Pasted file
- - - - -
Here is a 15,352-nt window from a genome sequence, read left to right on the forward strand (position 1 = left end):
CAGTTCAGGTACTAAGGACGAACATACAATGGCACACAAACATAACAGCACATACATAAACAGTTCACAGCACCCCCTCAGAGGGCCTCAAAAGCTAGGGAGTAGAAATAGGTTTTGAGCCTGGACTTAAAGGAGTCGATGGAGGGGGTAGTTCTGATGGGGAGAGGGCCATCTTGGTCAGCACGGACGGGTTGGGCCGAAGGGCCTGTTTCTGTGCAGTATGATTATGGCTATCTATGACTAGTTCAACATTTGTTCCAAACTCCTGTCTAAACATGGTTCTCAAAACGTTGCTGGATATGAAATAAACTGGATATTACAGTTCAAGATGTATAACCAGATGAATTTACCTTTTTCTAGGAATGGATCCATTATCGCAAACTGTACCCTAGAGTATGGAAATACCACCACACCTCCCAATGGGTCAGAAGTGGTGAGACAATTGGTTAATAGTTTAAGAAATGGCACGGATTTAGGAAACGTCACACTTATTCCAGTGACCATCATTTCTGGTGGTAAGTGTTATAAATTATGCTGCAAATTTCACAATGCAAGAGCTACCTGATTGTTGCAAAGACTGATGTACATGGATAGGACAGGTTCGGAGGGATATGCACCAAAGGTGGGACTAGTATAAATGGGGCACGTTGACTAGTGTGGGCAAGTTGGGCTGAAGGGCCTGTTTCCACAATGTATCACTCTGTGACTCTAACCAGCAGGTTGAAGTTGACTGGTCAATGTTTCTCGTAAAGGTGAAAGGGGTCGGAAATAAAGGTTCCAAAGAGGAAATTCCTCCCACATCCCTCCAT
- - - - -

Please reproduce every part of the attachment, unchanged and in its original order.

Here is a 15,352-nt window from a genome sequence, read left to right on the forward strand (position 1 = left end):
CAGTTCAGGTACTAAGGACGAACATACAATGGCACACAAACATAACAGCACATACATAAACAGTTCACAGCACCCCCTCAGAGGGCCTCAAAAGCTAGGGAGTAGAAATAGGTTTTGAGCCTGGACTTAAAGGAGTCGATGGAGGGGGTAGTTCTGATGGGGAGAGGGCCATCTTGGTCAGCACGGACGGGTTGGGCCGAAGGGCCTGTTTCTGTGCAGTATGATTATGGCTATCTATGACTAGTTCAACATTTGTTCCAAACTCCTGTCTAAACATGGTTCTCAAAACGTTGCTGGATATGAAATAAACTGGATATTACAGTTCAAGATGTATAACCAGATGAATTTACCTTTTTCTAGGAATGGATCCATTATCGCAAACTGTACCCTAGAGTATGGAAATACCACCACACCTCCCAATGGGTCAGAAGTGGTGAGACAATTGGTTAATAGTTTAAGAAATGGCACGGATTTAGGAAACGTCACACTTATTCCAGTGACCATCATTTCTGGTGGTAAGTGTTATAAATTATGCTGCAAATTTCACAATGCAAGAGCTACCTGATTGTTGCAAAGACTGATGTACATGGATAGGACAGGTTCGGAGGGATATGCACCAAAGGTGGGACTAGTATAAATGGGGCACGTTGACTAGTGTGGGCAAGTTGGGCTGAAGGGCCTGTTTCCACAATGTATCACTCTGTGACTCTAACCAGCAGGTTGAAGTTGACTGGTCAATGTTTCTCGTAAAGGTGAAAGGGGTCGGAAATAAAGGTTCCAAAGAGGAAATTCCTCCCACATCCCTCCAT